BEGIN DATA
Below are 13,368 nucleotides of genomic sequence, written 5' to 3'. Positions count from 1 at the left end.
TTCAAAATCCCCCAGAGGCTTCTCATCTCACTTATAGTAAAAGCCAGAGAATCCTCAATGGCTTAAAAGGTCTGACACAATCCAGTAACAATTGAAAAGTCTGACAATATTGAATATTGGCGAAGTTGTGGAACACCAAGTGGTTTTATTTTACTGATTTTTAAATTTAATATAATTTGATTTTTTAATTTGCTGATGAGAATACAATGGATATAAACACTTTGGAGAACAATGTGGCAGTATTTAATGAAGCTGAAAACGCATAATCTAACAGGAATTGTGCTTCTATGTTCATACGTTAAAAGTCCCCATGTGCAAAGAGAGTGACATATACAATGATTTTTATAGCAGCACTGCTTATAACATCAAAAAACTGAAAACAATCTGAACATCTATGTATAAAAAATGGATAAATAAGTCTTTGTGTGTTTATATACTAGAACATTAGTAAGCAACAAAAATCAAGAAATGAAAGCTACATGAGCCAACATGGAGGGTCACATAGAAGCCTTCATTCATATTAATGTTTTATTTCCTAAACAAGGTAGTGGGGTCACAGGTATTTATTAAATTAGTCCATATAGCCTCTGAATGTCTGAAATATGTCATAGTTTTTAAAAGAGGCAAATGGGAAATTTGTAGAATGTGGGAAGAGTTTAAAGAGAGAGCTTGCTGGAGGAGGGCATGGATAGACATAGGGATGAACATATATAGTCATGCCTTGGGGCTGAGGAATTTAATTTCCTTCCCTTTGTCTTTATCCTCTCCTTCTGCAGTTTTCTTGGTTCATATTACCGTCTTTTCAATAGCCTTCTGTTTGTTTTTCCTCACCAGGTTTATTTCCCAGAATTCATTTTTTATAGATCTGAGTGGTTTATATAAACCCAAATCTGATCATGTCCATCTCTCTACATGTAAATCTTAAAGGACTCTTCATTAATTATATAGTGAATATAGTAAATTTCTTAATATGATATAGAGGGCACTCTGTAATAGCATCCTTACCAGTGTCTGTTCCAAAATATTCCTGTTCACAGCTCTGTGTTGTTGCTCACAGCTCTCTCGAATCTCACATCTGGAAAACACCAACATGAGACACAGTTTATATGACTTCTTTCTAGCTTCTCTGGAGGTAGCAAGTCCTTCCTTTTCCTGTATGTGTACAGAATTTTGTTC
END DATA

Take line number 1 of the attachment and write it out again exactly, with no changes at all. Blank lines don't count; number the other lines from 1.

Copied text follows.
Below are 13,368 nucleotides of genomic sequence, written 5' to 3'. Positions count from 1 at the left end.